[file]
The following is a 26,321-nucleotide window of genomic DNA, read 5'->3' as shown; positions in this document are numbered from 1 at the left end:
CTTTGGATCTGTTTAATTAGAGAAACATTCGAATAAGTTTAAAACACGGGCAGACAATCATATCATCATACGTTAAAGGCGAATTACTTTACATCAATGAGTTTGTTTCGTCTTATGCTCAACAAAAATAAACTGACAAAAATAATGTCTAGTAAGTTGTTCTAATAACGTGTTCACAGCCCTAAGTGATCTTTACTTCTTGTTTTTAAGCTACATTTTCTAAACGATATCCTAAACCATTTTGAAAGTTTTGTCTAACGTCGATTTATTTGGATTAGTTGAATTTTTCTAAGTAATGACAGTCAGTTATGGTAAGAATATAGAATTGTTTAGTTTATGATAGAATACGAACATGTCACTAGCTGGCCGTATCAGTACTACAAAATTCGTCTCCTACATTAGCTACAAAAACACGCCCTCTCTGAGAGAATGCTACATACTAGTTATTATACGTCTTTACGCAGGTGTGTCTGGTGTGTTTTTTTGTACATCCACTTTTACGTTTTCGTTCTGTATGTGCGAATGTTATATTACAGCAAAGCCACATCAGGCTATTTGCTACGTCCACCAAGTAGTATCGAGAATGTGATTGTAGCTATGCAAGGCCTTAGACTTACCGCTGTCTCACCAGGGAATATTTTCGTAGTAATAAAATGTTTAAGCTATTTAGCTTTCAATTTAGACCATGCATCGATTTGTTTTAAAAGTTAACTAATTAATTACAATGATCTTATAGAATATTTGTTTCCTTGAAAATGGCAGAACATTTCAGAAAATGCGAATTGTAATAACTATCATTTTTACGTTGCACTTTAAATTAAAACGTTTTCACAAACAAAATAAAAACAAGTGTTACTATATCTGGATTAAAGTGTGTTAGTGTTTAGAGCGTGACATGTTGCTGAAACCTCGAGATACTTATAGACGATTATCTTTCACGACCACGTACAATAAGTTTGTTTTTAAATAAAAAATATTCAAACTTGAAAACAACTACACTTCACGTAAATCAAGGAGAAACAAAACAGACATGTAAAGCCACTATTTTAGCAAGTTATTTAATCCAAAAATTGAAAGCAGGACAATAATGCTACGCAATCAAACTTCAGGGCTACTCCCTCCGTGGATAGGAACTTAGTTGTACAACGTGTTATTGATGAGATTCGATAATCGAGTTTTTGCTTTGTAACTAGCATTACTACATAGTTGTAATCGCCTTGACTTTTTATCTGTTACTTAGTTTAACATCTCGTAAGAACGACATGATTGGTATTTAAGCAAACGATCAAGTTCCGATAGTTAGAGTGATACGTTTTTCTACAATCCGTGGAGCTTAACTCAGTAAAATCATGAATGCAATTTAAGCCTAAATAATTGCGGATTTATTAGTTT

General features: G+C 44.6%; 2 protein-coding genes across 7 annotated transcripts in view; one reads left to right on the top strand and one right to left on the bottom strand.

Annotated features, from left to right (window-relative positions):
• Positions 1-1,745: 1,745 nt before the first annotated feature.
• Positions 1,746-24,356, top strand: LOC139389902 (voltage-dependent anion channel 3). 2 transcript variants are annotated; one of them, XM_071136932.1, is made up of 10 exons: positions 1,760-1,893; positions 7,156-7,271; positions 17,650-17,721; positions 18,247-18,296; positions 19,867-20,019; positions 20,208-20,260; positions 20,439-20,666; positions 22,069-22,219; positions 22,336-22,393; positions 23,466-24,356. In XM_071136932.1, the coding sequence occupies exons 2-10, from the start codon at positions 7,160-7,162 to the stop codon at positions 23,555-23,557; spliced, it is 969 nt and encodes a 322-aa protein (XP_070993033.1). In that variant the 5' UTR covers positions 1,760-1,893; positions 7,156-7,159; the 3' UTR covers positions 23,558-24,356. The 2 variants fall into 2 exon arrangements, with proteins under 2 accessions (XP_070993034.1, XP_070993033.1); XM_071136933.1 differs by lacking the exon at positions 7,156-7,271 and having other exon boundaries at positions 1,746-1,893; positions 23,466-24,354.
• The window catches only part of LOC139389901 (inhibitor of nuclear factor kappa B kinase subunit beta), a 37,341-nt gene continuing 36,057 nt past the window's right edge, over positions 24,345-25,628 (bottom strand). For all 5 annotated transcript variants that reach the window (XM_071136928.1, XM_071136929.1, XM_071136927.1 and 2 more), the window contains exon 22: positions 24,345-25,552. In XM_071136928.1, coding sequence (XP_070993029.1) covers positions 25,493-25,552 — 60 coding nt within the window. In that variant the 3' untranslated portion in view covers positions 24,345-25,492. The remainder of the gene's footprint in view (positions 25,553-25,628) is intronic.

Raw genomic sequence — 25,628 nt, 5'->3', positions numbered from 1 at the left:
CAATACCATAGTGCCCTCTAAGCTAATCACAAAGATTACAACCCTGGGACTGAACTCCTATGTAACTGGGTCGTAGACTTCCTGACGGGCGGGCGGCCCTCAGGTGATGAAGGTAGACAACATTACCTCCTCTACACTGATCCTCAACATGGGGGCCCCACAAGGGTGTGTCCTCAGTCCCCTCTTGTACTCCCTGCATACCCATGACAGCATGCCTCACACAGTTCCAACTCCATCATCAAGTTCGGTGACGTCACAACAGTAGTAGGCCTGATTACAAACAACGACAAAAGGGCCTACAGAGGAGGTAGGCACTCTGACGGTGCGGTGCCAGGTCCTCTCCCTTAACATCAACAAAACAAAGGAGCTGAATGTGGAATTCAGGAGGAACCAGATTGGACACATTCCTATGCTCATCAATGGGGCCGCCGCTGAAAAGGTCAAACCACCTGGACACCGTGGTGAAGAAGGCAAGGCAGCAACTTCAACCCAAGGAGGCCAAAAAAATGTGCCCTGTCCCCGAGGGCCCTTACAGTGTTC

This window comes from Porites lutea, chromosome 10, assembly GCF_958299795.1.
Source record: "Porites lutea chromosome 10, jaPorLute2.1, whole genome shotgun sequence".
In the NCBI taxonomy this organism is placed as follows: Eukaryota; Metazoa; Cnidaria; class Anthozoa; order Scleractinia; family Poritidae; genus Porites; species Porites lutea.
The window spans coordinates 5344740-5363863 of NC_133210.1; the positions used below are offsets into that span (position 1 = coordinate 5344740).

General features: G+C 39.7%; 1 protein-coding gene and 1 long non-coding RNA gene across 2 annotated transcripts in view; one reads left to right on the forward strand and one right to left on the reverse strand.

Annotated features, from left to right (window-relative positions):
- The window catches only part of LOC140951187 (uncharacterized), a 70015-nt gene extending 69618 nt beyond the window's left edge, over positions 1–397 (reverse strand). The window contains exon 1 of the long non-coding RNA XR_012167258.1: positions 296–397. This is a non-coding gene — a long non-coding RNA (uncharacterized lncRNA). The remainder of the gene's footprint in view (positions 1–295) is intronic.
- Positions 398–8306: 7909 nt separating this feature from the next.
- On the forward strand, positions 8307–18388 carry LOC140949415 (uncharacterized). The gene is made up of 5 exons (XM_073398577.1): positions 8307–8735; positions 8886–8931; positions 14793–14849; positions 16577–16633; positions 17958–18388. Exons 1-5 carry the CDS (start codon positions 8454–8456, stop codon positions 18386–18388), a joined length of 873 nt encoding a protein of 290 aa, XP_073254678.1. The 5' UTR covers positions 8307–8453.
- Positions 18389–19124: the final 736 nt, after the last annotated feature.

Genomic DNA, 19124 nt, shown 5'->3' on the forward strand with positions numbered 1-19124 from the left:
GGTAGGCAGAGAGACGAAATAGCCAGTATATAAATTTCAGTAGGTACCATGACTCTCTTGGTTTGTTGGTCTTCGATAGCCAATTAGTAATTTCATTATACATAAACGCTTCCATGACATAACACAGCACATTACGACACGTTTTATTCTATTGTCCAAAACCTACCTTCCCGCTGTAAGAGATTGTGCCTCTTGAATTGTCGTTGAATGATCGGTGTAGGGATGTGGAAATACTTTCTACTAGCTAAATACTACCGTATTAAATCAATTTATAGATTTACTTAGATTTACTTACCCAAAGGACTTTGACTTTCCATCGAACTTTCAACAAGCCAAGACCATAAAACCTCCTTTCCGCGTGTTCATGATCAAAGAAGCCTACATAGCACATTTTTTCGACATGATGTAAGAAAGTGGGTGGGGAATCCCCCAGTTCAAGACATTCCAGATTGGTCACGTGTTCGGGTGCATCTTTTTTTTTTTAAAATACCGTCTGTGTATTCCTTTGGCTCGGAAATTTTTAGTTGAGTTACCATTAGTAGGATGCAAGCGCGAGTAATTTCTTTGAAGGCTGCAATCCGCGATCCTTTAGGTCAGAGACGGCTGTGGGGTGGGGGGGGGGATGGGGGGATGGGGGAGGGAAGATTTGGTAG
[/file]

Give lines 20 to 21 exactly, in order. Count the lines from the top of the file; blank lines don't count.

Genomic DNA, 19124 nt, shown 5'->3' on the forward strand with positions numbered 1-19124 from the left:
GGTAGGCAGAGAGACGAAATAGCCAGTATATAAATTTCAGTAGGTACCATGACTCTCTTGGTTTGTTGGTCTTCGATAGCCAATTAGTAATTTCATTATACATAAACGCTTCCATGACATAACACAGCACATTACGACACGTTTTATTCTATTGTCCAAAACCTACCTTCCCGCTGTAAGAGATTGTGCCTCTTGAATTGTCGTTGAATGATCGGTGTAGGGATGTGGAAATACTTTCTACTAGCTAAATACTACCGTATTAAATCAATTTATAGATTTACTTAGATTTACTTACCCAAAGGACTTTGACTTTCCATCGAACTTTCAACAAGCCAAGACCATAAAACCTCCTTTCCGCGTGTTCATGATCAAAGAAGCCTACATAGCACATTTTTTCGACATGATGTAAGAAAGTGGGTGGGGAATCCCCCAGTTCAAGACATTCCAGATTGGTCACGTGTTCGGGTGCATCTTTTTTTTTTTAAAATACCGTCTGTGTATTCCTTTGGCTCGGAAATTTTTAGTTGAGTTACCATTAGTAGGATGCAAGCGCGAGTAATTTCTTTGAAGGCTGCAATCCGCGATCCTTTAGGTCAGAGACGGCTGTGGGGTGGGGGGGGGGATGGGGGGATGGGGGAGGGAAGATTTGGTAG